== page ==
Immigrant from Taiwan, ended up in Flushing, New York at 3 years old. Moved to suburban Long Island at age 10. Spent most of childhood wanting to fit in, which included not one, but two, legal name changes.

What is the first career you remember wanting to pursue?

Childhood dream was being an astronomer, influenced by Cosmos. In the teen years, I wanted to be an architect and even took a class in high school, but quickly figured I wouldn’t be good enough to make it.

Is there a particular person or event that most shaped your vision to pursue a career in entrepreneurship?

Not a single event, more a series of subtle detours. I think of myself as an accidental entrepreneur. I do recall an early love of technology from one of my first jobs in high school as a desktop publisher (I guess that would now be called a designer) making digital brochures and resumes for other people.

What is the biggest challenge you’ve overcome as an entrepreneur?

Making decisions quickly with imperfect information, taking too long to pull the trigger.

What’s the biggest lesson you share with founders you mentor?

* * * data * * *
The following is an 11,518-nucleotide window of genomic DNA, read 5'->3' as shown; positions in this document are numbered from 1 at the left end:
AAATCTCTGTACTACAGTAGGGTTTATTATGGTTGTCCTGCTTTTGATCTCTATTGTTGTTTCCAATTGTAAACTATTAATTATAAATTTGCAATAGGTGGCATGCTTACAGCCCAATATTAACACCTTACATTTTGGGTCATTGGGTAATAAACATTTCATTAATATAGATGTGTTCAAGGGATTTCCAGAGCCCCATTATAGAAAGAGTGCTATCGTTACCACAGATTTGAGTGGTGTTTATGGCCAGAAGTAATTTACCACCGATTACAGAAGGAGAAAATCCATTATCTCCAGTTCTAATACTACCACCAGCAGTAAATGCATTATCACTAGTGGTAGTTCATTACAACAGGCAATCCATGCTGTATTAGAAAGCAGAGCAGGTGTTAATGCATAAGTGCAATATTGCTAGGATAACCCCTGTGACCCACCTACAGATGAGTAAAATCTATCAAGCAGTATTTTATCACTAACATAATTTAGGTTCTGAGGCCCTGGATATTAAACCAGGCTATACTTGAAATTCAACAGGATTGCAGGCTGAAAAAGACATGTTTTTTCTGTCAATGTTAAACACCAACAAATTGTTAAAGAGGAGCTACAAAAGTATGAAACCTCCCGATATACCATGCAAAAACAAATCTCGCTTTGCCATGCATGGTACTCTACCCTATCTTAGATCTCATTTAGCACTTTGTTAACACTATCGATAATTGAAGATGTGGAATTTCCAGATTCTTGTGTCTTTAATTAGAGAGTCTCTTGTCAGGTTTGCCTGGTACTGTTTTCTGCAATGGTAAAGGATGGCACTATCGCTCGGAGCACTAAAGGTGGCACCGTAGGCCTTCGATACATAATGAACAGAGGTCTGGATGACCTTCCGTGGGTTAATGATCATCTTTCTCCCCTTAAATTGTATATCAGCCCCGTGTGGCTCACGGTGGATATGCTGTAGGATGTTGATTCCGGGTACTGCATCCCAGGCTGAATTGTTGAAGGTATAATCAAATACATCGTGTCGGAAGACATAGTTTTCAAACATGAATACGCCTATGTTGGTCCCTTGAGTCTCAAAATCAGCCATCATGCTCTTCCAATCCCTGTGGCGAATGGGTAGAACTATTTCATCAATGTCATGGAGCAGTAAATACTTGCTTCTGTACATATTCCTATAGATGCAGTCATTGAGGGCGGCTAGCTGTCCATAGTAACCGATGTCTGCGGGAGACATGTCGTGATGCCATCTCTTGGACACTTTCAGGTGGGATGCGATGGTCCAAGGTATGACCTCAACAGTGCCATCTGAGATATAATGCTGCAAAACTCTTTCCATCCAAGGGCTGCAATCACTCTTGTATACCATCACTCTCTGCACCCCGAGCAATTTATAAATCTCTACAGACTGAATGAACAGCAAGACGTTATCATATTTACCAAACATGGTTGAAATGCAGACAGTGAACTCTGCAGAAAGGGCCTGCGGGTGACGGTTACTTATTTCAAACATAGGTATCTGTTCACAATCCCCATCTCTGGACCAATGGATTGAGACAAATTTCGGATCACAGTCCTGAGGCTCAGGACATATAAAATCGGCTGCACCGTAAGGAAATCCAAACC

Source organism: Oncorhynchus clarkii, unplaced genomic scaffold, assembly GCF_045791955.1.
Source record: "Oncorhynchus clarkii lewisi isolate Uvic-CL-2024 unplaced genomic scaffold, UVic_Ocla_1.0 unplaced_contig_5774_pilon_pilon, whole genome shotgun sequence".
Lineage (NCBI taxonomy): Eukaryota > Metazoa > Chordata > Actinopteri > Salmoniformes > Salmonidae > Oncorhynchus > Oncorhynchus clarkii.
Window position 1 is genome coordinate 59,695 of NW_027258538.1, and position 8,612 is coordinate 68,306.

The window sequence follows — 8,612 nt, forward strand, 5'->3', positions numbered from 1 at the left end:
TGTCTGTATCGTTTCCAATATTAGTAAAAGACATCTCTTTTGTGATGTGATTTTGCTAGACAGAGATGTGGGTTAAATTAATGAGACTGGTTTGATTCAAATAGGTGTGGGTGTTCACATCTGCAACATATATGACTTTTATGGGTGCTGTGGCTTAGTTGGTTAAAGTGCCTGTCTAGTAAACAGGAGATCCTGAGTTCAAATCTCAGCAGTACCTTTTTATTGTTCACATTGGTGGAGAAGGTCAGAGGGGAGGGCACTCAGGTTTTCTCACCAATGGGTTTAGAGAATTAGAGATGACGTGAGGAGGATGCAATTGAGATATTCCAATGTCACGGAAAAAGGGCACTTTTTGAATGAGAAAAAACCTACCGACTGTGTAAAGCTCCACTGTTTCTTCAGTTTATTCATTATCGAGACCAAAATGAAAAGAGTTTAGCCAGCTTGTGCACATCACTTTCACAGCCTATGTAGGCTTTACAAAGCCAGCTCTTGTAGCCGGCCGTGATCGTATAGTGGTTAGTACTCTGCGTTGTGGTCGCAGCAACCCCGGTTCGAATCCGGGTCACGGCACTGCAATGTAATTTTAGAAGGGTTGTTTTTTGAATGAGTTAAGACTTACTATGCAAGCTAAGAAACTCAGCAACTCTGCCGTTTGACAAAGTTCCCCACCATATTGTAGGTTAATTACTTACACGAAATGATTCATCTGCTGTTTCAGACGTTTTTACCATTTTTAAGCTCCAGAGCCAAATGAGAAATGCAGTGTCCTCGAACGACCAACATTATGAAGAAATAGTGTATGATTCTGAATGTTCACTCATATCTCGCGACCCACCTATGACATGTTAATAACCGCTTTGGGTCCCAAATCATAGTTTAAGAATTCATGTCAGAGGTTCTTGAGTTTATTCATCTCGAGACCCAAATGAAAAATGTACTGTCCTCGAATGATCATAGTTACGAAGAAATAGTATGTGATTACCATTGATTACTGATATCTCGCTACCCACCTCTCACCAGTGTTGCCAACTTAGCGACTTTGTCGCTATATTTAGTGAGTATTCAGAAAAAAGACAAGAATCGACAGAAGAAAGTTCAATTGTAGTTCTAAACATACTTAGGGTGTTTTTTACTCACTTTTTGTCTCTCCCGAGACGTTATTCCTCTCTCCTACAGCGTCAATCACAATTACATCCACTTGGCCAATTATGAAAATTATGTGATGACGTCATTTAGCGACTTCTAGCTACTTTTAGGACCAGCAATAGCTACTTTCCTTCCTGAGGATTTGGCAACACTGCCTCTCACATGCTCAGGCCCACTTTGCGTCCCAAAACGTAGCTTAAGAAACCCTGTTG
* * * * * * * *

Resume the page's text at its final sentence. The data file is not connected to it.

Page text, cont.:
Focus and not boiling the ocean. The more narrow the focus on a target, the higher the likelihood of hitting it. Front-loading risks.

What do you enjoy more — building a company yourself or guiding the next generation of founders to build companies?

Super tough question to answer. I see-saw back and forth (over the course of years) between going deep and building and going broad and guiding others. Hard to do both at the same time.

What’s the most exciting part about your various roles in Boston’s innovation economy?

Love connecting different parts of the ecosystem, killing two birds with one stone. Personally, I thrive on the micro-moments — bumping into someone around town and making connections “six degrees of Kevin Bacon” style.

Do you feel Boston’s startup ecosystem does a good job making tech jobs and entrepreneurship accessible to people from underrepresented communities? If so, can you explain how?

Happens in small pockets. In my network, there’s a core group of 5–10% really focused on it, while another 80% are supportive, but not sure how to make a real change. With a little engagement, they could leverage their own platforms and do much more.